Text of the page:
Central's parks include Irving Freese Park, named for mayor Irving Freese, which was created at the intersection of Main and Wall Streets in the mid-1960s as part of reconstruction work following the flood of 1955.[7] On the west side of the park a fenced parapet overlooks the walled-in Norwalk River. Park benches shaded by trees also overlook the river. The park contains a monument to the Hungarian uprising of 1956, placed there by a Hungarian association in the city, and a plaque commemorating the embarkation of Nathan Hale from Norwalk Harbor in mid-September 1776 on his fatal spying mission.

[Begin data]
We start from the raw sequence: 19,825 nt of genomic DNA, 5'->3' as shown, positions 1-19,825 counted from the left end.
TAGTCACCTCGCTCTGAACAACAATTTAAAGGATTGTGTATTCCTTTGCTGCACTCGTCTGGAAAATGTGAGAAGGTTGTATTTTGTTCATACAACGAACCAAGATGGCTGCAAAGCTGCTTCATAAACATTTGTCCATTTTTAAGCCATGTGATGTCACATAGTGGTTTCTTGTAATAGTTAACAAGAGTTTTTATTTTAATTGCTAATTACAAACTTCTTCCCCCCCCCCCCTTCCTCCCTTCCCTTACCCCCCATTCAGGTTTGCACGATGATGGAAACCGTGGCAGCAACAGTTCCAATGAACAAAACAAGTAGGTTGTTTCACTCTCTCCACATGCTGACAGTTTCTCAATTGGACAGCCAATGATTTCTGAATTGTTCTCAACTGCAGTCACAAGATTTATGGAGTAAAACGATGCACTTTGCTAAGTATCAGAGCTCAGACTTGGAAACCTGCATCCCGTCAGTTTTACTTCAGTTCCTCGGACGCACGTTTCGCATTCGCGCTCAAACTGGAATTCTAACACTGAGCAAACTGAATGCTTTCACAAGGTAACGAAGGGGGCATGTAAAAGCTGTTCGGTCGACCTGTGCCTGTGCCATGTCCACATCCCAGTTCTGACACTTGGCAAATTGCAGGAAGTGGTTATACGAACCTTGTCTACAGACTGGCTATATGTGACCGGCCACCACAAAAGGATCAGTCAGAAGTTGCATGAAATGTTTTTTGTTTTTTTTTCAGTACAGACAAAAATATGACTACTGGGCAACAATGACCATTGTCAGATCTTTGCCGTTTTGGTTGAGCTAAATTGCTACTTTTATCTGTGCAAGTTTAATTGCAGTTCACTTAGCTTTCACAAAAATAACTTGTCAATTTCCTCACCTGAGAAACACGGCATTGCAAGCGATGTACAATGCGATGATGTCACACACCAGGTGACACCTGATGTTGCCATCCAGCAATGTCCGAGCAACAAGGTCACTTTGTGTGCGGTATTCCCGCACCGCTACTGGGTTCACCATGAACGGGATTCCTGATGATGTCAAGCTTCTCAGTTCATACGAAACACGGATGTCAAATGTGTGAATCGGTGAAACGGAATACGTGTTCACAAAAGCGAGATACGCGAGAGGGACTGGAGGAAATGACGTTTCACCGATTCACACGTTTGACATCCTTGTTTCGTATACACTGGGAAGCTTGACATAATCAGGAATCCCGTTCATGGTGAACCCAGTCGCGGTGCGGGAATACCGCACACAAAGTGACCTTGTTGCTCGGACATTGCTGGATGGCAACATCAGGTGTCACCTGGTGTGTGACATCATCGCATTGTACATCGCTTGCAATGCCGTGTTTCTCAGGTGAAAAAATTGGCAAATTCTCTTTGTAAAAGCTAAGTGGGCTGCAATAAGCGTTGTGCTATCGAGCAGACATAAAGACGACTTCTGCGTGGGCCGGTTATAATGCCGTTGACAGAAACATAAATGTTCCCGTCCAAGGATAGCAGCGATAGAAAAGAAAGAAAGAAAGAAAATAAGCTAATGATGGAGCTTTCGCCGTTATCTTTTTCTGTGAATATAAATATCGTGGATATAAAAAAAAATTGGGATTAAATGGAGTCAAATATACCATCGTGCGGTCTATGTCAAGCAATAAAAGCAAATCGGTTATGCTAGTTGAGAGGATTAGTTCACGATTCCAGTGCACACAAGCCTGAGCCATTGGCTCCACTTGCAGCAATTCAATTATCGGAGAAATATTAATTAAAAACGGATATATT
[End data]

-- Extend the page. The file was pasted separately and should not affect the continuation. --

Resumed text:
"As Wall Street suffered from recent economic and structural deterioration, so did the park facility which also lacked a defined user group," according to a Norwalk city capital projects report. "A goal identified in the Wall Street Redevelopment Plan is the restoration of Wall Street as a traditional center for the Norwalk community which included the development of a downtown residential population. To achieve this goal the Plan outlined a strategy for revitalization of parks and open spaces along the Norwalk River, Freese Park specifically identified as one of these assets."[7]

In 2007 the Connecticut Light and Power Company utility helped finance $25,000 of the improvements to the park, including new lighting and landscaping, improved pathways, a new railing along the edge of the river and an irrigation system.[8]